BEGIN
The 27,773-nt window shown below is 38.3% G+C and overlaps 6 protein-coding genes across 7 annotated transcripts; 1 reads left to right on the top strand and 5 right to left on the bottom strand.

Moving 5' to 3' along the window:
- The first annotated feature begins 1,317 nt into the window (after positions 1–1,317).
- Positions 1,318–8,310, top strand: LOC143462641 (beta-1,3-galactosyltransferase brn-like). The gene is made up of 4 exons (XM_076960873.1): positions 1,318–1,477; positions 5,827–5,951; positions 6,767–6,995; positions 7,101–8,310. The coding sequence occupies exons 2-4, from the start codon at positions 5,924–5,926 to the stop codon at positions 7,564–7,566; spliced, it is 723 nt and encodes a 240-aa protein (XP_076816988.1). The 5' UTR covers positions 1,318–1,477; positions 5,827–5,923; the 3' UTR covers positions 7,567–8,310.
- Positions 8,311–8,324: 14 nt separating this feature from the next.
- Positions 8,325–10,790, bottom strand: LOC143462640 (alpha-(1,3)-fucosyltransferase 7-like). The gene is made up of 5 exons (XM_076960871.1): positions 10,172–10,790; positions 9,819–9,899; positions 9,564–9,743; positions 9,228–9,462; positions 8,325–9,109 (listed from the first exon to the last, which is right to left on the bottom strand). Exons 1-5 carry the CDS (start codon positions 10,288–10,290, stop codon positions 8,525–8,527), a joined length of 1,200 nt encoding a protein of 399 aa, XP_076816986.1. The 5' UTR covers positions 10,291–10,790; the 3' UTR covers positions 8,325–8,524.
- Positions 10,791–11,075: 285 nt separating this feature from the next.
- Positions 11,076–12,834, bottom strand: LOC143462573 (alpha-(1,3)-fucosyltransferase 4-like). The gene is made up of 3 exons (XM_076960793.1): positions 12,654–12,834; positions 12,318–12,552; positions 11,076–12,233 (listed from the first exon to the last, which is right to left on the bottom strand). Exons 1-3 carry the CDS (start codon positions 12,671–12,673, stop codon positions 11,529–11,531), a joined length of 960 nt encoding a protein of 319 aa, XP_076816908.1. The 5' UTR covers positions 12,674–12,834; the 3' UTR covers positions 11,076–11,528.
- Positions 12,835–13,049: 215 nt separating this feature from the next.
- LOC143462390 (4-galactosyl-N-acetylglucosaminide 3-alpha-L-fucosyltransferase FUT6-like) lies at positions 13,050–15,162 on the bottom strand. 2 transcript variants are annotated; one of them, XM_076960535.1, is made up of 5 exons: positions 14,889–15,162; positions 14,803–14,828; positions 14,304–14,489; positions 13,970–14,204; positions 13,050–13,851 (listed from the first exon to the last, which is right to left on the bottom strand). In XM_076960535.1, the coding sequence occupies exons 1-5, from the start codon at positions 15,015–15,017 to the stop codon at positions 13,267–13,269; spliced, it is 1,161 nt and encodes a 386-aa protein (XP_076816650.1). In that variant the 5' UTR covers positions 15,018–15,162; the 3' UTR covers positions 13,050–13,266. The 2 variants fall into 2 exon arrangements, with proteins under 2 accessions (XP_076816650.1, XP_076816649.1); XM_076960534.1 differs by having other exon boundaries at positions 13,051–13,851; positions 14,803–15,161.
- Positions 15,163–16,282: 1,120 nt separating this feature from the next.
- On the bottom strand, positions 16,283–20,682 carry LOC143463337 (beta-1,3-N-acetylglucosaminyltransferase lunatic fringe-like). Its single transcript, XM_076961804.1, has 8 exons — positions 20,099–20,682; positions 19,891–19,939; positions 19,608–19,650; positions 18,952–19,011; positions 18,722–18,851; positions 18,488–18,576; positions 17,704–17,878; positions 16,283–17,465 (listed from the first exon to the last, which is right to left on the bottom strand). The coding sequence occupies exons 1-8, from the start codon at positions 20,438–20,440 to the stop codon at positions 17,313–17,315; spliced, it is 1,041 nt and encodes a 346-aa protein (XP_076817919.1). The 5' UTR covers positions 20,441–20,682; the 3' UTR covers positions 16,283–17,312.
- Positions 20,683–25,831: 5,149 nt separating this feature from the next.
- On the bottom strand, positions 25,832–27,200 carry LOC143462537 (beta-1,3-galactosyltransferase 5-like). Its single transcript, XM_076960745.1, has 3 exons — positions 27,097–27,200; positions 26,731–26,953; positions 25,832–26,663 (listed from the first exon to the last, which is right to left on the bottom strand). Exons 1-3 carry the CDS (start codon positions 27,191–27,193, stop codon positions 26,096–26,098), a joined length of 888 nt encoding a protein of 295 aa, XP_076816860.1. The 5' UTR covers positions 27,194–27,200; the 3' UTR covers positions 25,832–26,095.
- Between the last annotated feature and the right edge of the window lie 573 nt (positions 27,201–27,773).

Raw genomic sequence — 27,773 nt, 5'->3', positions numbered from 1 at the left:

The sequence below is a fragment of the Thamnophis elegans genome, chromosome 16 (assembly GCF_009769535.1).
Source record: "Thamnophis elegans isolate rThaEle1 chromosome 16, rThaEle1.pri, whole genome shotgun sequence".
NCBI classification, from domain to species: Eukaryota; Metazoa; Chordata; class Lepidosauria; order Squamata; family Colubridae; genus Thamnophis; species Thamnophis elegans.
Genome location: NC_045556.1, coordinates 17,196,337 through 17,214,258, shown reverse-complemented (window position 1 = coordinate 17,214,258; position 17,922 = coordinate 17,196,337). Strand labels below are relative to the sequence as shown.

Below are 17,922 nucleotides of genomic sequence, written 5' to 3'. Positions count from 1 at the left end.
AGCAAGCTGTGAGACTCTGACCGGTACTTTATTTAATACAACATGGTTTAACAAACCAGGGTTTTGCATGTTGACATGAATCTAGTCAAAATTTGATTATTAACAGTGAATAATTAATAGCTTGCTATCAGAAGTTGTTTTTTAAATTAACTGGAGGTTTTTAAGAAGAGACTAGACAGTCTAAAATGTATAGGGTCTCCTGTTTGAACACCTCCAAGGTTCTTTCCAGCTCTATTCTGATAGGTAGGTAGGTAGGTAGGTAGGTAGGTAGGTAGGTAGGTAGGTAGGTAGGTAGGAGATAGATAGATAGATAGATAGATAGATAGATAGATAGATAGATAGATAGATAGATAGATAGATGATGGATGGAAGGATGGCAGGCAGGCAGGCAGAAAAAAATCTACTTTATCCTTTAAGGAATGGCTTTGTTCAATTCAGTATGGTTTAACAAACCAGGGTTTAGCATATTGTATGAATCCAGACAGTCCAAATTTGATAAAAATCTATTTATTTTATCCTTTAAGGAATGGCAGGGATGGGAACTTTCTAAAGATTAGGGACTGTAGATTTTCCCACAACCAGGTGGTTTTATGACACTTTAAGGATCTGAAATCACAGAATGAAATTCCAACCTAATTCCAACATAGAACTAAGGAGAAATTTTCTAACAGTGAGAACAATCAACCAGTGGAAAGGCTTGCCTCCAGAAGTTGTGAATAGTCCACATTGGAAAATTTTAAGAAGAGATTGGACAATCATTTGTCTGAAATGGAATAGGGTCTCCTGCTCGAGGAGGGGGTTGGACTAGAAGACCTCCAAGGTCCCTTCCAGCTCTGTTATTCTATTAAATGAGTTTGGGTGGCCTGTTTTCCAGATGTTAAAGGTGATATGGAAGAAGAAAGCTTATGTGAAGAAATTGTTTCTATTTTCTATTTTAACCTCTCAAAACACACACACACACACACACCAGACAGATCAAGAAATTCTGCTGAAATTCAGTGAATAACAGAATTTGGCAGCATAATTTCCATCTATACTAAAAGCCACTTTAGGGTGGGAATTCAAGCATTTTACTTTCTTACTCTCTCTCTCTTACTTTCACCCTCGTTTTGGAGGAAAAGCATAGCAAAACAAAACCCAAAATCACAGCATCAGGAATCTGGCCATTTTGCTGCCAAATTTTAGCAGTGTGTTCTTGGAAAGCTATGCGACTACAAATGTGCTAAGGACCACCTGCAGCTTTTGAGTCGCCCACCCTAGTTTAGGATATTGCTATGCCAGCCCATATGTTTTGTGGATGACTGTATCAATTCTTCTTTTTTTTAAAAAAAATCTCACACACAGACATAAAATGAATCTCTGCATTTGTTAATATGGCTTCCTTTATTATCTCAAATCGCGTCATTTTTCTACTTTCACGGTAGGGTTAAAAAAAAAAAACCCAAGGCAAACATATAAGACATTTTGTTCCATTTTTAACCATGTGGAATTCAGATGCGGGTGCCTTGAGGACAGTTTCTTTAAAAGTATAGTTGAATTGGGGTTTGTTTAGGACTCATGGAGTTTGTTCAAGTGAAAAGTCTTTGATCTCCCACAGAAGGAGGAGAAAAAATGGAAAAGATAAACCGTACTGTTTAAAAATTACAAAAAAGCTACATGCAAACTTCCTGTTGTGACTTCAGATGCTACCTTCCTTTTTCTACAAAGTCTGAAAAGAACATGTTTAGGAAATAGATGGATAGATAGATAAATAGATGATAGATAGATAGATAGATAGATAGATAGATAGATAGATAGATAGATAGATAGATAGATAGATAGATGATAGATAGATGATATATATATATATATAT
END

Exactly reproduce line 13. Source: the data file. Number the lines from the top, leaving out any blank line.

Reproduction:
- Positions 20,683–25,831: 5,149 nt separating this feature from the next.